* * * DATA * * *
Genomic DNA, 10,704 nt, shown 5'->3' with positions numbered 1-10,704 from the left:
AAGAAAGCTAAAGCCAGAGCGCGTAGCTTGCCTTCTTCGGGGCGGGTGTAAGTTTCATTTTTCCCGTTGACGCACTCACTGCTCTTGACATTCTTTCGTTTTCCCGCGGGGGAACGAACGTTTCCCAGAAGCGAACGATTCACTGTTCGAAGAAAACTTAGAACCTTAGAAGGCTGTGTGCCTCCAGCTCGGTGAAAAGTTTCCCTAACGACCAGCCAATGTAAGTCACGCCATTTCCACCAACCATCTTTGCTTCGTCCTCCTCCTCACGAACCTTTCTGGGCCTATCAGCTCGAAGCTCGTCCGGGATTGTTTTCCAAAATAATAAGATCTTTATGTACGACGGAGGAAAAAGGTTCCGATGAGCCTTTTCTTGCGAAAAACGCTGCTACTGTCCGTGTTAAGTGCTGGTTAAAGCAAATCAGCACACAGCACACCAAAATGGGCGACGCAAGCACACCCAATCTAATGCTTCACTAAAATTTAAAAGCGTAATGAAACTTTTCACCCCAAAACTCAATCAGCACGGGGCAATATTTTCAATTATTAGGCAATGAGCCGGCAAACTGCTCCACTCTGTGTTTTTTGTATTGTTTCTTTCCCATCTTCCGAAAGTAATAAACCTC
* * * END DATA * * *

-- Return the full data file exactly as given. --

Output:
Genomic DNA, 10,704 nt, shown 5'->3' with positions numbered 1-10,704 from the left:
AAGAAAGCTAAAGCCAGAGCGCGTAGCTTGCCTTCTTCGGGGCGGGTGTAAGTTTCATTTTTCCCGTTGACGCACTCACTGCTCTTGACATTCTTTCGTTTTCCCGCGGGGGAACGAACGTTTCCCAGAAGCGAACGATTCACTGTTCGAAGAAAACTTAGAACCTTAGAAGGCTGTGTGCCTCCAGCTCGGTGAAAAGTTTCCCTAACGACCAGCCAATGTAAGTCACGCCATTTCCACCAACCATCTTTGCTTCGTCCTCCTCCTCACGAACCTTTCTGGGCCTATCAGCTCGAAGCTCGTCCGGGATTGTTTTCCAAAATAATAAGATCTTTATGTACGACGGAGGAAAAAGGTTCCGATGAGCCTTTTCTTGCGAAAAACGCTGCTACTGTCCGTGTTAAGTGCTGGTTAAAGCAAATCAGCACACAGCACACCAAAATGGGCGACGCAAGCACACCCAATCTAATGCTTCACTAAAATTTAAAAGCGTAATGAAACTTTTCACCCCAAAACTCAATCAGCACGGGGCAATATTTTCAATTATTAGGCAATGAGCCGGCAAACTGCTCCACTCTGTGTTTTTTGTATTGTTTCTTTCCCATCTTCCGAAAGTAATAAACCTC